What is Geography?
“So many of the world’s current issues – at a global scale and locally – boil down to geography, and need the geographers of the future to help us understand them. Global warming as it affects countries and regions, food and energy security, the degradation of land and soils from over-use and misuse, the spread of disease, the causes and consequences of migration, and the impacts of economic change on places and communities.” Michael Palin (Former RGS-IBG President)
Geography is the study of Earth’s landscapes, peoples, places and environments. It is, quite simply, about the world in which we live.
Geography is unique in bridging the social sciences (human geography) with the natural sciences (physical geography). Human geography concerns the understanding of the dynamics of cultures, societies and economies, and physical geography concerns the understanding of the dynamics of physical landscapes and the environment.
Geography puts this understanding of social and physical processes within the context of places and regions – recognising the great differences in cultures, political systems, economies, landscapes and environments across the world, and the links between them. Understanding the causes of differences and inequalities between places and social groups underlie much of the newer developments in human geography.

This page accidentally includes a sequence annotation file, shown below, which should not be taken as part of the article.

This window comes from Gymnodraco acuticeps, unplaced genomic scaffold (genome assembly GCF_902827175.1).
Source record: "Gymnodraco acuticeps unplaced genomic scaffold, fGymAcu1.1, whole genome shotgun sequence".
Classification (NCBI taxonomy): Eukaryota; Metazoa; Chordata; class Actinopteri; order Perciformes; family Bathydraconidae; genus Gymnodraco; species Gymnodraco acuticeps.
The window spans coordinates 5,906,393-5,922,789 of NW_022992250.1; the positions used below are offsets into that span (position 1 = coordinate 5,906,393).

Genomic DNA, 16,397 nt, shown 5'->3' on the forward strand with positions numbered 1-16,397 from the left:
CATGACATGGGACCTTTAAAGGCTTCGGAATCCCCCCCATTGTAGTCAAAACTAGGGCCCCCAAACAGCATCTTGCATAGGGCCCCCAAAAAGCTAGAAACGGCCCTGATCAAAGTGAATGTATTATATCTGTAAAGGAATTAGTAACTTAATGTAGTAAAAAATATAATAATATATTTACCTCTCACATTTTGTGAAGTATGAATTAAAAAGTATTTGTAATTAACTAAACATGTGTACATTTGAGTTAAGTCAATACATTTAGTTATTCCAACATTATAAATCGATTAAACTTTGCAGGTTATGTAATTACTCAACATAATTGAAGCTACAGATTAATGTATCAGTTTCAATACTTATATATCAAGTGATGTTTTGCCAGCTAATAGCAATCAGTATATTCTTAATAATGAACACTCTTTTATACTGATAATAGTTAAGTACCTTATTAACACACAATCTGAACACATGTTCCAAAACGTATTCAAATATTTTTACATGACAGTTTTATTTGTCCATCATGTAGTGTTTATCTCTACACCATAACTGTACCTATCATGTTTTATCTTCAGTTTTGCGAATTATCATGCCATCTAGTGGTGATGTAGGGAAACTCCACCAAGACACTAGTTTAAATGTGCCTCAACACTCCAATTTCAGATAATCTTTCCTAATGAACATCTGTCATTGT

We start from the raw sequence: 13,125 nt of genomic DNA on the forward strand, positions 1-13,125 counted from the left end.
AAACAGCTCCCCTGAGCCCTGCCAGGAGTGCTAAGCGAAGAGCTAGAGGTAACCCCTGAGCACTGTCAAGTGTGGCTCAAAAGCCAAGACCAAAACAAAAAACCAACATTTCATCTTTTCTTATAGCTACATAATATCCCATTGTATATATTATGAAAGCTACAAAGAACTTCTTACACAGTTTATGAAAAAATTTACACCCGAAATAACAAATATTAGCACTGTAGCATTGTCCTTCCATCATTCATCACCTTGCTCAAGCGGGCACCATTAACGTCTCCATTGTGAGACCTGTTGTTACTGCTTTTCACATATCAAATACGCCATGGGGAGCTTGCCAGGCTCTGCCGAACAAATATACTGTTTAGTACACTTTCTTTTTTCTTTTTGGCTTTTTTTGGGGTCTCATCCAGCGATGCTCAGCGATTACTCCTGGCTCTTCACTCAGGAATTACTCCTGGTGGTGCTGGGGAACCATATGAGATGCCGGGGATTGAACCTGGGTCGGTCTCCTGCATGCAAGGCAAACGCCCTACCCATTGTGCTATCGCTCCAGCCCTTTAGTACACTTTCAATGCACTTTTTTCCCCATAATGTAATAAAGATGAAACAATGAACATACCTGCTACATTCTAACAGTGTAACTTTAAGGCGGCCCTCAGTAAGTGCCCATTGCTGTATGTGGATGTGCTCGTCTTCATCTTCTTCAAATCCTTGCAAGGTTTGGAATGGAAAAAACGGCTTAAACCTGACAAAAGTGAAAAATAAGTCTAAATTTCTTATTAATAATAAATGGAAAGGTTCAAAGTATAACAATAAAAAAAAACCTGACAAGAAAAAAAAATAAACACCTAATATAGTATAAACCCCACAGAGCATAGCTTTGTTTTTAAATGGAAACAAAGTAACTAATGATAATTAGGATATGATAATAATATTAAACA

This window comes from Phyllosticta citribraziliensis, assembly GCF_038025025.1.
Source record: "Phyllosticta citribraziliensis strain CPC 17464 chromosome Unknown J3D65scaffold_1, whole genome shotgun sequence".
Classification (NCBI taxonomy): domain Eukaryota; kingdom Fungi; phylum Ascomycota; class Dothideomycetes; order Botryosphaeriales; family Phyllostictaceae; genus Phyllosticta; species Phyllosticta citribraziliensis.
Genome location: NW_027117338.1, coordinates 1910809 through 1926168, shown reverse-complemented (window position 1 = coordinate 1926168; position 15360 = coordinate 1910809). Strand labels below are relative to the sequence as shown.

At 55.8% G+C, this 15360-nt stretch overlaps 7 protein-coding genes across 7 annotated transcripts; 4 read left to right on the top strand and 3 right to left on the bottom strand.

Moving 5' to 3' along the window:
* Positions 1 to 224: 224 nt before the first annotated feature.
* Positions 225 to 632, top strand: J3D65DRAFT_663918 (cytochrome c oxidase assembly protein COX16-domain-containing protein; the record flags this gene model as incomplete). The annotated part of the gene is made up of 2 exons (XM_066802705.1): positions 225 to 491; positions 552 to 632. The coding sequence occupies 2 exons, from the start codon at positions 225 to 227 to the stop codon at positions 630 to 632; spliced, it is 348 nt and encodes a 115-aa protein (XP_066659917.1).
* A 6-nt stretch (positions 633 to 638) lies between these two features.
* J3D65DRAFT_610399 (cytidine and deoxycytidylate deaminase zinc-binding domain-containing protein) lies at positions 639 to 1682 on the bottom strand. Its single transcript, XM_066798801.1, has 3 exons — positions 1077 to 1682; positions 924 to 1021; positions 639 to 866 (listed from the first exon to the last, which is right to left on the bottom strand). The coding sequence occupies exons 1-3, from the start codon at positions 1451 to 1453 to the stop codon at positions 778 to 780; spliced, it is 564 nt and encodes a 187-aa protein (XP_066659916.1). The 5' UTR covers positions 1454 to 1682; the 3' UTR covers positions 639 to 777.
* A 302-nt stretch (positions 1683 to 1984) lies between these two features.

Geography is, in the broadest sense, an education for life and for living. Learning through geography – whether gained through formal learning or experientially through travel, fieldwork and expeditions – helps us all to be more socially and environmentally sensitive, informed and responsible citizens and employees.
Geography informs us about
- The places and communities in which we live and work
- Our natural environments and the pressures they face
- The interconnectedness of the world and our communities within it
- How and why the world is changing, globally and locally
- How our individual and societal
actions contribute to those changes
- The choices that exist in managing our world for the future
- The importance of location in business and decision-making
Economics, Government and Politics, Psychology, History, Sociology, Biology and Mathematics
Geography provides an ideal framework for relating other fields of knowledge. It is not surprising that those trained as geographers often contribute substantially to the applied management of resources and environments. The Royal Geographical Society has a lot of information about careers and geography at university level.